John Gray muses on the importance and relevancy of Machiavelli’s political thought today, and argues that any misreading of him comes from the fact that the Florentine philosopher is “as much as heretic today as he ever was”:
If Bobbitt misreads Machiavelli, it is because Machiavelli is as much of a heretic today as he ever was. Resistance to his thought comes now not from Christian divines but from liberal thinkers. According to the prevailing philosophy of liberal legalism, political conflict can be averted by a well-designed constitution and freedoms enshrined in a regime of rights. In reality, as Machiavelli well knew, constitutions and legal systems come and go. According to Bobbitt, “The lesson of Machiavelli’s advice to statesmen is: don’t kid yourself. What annoyed . . . Machiavelli was the willingness of his contemporaries to pretend that quite simple formulations were adequate to the task of governing in the common interest.” Plainly, the market state is a formula of precisely this kind.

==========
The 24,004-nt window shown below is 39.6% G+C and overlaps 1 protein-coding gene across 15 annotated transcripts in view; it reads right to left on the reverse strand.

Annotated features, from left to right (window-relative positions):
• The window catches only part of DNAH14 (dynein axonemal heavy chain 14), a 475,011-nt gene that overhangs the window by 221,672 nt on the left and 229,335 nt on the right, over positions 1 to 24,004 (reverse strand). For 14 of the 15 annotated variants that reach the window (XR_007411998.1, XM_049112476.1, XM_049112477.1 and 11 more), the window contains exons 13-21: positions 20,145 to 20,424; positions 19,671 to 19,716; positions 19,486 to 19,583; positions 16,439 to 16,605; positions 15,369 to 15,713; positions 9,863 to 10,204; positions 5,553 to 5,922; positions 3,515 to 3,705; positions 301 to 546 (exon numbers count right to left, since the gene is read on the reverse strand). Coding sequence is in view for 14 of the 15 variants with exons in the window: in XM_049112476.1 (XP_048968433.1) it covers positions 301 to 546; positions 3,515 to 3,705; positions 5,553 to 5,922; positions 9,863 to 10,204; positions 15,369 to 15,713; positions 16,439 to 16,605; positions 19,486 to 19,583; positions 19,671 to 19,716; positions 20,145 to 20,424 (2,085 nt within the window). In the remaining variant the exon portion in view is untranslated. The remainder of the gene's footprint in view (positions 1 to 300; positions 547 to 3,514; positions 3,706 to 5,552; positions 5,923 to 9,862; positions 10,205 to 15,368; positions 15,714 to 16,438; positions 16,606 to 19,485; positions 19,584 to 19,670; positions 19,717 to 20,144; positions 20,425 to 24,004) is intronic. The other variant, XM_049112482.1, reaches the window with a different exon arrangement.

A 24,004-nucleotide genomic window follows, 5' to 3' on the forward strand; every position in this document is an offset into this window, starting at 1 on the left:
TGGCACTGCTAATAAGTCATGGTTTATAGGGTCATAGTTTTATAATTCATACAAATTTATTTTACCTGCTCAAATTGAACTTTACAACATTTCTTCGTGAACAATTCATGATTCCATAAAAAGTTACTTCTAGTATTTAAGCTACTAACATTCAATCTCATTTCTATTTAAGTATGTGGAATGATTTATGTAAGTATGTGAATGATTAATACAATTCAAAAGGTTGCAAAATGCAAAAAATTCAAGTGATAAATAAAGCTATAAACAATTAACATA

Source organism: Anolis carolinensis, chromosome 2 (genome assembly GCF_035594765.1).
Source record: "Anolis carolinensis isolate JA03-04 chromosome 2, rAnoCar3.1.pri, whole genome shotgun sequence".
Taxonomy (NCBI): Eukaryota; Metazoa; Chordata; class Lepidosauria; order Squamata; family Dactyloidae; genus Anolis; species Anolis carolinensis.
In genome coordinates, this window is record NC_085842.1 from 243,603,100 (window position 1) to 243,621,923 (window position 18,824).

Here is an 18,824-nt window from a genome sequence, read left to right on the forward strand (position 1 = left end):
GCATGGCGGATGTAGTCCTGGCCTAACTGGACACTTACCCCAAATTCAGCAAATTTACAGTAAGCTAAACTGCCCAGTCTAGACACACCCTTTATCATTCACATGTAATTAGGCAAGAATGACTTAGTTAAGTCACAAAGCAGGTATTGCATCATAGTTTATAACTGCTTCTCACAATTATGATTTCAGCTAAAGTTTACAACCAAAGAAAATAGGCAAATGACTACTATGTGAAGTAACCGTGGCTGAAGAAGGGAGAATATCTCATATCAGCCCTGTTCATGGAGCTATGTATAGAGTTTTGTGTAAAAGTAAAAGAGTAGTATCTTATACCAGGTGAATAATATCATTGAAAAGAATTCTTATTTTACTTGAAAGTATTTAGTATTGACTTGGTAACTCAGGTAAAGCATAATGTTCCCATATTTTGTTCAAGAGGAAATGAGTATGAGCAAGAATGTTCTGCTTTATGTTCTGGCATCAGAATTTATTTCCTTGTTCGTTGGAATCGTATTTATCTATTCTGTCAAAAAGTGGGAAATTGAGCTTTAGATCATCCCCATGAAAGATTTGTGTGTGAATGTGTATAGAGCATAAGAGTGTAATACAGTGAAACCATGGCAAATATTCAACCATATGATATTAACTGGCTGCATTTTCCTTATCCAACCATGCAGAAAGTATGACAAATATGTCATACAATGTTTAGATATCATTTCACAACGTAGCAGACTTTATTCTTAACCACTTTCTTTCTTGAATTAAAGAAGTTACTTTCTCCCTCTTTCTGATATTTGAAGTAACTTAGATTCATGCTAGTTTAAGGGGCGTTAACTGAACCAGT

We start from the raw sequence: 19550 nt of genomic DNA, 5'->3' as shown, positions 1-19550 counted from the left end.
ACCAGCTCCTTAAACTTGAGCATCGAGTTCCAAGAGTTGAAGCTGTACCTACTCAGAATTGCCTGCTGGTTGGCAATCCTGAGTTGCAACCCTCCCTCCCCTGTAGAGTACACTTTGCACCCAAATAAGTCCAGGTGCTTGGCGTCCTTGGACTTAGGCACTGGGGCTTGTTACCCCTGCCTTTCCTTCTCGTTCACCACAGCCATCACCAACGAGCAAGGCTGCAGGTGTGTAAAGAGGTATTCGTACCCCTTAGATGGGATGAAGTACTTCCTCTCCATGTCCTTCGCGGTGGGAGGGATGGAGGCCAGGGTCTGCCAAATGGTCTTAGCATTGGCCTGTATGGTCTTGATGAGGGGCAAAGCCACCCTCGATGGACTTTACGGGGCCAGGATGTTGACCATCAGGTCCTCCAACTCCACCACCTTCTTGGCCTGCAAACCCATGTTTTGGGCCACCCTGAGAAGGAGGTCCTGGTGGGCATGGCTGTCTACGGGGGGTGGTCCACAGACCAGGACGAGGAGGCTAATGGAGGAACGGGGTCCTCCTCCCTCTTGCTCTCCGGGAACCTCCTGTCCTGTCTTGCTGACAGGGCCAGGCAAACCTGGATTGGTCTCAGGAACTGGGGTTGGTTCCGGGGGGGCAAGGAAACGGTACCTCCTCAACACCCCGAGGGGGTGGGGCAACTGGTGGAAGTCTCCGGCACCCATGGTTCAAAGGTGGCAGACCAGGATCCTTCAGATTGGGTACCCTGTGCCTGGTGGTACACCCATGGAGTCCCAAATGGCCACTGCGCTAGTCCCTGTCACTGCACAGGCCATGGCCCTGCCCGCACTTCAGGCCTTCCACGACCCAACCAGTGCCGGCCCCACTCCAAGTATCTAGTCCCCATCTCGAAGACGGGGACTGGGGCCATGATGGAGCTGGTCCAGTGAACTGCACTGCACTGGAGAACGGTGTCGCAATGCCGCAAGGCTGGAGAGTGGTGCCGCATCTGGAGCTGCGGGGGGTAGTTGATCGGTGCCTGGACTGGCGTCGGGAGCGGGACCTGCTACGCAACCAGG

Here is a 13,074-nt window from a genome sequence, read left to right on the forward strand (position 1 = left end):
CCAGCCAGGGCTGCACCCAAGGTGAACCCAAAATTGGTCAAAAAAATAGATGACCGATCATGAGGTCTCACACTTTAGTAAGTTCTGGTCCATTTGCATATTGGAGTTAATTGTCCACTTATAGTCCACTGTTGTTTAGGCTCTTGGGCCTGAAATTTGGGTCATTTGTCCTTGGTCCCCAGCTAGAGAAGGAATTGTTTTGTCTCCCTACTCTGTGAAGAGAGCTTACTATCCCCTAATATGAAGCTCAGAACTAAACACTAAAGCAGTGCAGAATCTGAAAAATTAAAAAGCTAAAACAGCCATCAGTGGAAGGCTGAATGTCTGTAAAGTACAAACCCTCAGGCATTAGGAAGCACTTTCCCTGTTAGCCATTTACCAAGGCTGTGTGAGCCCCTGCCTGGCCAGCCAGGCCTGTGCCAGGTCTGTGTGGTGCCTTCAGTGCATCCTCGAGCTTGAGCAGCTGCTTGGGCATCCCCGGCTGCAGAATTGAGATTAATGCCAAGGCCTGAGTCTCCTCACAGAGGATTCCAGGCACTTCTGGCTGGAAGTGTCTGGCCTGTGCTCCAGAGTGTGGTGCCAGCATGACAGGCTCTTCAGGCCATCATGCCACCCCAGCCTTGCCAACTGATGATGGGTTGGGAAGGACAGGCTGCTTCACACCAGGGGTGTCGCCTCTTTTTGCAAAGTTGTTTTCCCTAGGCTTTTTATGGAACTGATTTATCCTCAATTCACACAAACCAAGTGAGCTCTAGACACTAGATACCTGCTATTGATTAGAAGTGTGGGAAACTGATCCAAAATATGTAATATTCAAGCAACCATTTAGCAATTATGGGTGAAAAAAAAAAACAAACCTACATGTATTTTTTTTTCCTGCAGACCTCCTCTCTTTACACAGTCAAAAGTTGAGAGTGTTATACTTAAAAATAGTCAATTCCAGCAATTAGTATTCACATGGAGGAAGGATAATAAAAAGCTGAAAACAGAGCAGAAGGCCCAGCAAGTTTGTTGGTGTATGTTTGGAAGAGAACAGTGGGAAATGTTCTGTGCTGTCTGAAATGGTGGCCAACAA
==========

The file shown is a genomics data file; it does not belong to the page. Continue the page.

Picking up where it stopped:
The true lesson of Machiavelli is that the alternative to politics is not law but unending war. When they topple tyrants for the sake of faddish visions of rights, western governments enmesh themselves in intractable conflicts they do not understand and cannot hope to control. Yet if Machiavelli could return from the grave, he would hardly be annoyed or frustrated by such folly. Ever aware of the incurable human habit of mistaking fancy for reality, he would simply respond with a Florentine smile.
Quick note here: I study this stuff — or will do this fall — in grad school, and from the start I think Machiavelli has been my favorite political philosopher. Not necessarily for his message, though I think he’s been more right than most give him credit for. The reason I enjoy reading and re-reading The Prince and his many other works including the Discourses is because he’s a particularly easy read. There’s something to be said for simplicity in writing, and i’ve always been turned away by theorists who complicate theirs for impact — or perhaps it’s more that they cannot simplify (see Foucault).
(Photo: flickr user Joshua Schnable)